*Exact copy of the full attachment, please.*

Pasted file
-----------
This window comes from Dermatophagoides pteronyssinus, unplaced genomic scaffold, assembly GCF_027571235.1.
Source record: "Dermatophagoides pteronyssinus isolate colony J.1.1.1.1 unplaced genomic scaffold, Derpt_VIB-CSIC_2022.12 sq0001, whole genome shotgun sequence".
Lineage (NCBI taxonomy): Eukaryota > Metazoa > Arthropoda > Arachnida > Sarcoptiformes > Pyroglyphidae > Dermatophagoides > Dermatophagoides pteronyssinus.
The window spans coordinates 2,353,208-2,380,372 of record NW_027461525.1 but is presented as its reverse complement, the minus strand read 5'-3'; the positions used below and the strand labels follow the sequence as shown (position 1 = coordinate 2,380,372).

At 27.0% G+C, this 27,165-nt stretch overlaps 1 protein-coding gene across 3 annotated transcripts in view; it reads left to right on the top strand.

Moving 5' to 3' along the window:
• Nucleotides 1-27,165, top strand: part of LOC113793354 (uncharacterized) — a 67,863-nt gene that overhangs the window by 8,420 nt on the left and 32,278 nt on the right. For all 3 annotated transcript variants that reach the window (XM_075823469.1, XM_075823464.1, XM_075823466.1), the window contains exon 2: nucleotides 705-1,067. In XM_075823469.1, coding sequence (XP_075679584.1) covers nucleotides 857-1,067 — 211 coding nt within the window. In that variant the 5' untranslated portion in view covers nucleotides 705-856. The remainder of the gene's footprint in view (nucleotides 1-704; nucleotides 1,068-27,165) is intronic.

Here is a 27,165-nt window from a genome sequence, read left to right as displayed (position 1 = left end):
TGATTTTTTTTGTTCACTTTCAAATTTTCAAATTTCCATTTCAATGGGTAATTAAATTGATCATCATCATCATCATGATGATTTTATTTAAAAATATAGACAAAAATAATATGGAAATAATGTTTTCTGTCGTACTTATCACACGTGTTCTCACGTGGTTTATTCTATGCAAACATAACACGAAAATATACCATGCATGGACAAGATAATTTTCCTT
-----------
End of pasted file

This window comes from Dermatophagoides pteronyssinus, unplaced genomic scaffold, assembly GCF_027571235.1.
Source record: "Dermatophagoides pteronyssinus isolate colony J.1.1.1.1 unplaced genomic scaffold, Derpt_VIB-CSIC_2022.12 sq0001, whole genome shotgun sequence".
Lineage (NCBI taxonomy): Eukaryota > Metazoa > Arthropoda > Arachnida > Sarcoptiformes > Pyroglyphidae > Dermatophagoides > Dermatophagoides pteronyssinus.
The window spans coordinates 2,353,208-2,380,372 of record NW_027461525.1 but is presented as its reverse complement, the minus strand read 5'-3'; the positions used below and the strand labels follow the sequence as shown (position 1 = coordinate 2,380,372).

At 27.0% G+C, this 27,165-nt stretch overlaps 1 protein-coding gene across 3 annotated transcripts in view; it reads left to right on the top strand.

Moving 5' to 3' along the window:
• Nucleotides 1-27,165, top strand: part of LOC113793354 (uncharacterized) — a 67,863-nt gene that overhangs the window by 8,420 nt on the left and 32,278 nt on the right. For all 3 annotated transcript variants that reach the window (XM_075823469.1, XM_075823464.1, XM_075823466.1), the window contains exon 2: nucleotides 705-1,067. In XM_075823469.1, coding sequence (XP_075679584.1) covers nucleotides 857-1,067 — 211 coding nt within the window. In that variant the 5' untranslated portion in view covers nucleotides 705-856. The remainder of the gene's footprint in view (nucleotides 1-704; nucleotides 1,068-27,165) is intronic.

Here is a 27,165-nt window from a genome sequence, read left to right as displayed (position 1 = left end):
TGATTTTTTTTGTTCACTTTCAAATTTTCAAATTTCCATTTCAATGGGTAATTAAATTGATCATCATCATCATCATGATGATTTTATTTAAAAATATAGACAAAAATAATATGGAAATAATGTTTTCTGTCGTACTTATCACACGTGTTCTCACGTGGTTTATTCTATGCAAACATAACACGAAAATATACCATGCATGGACAAGATAATTTTCCTT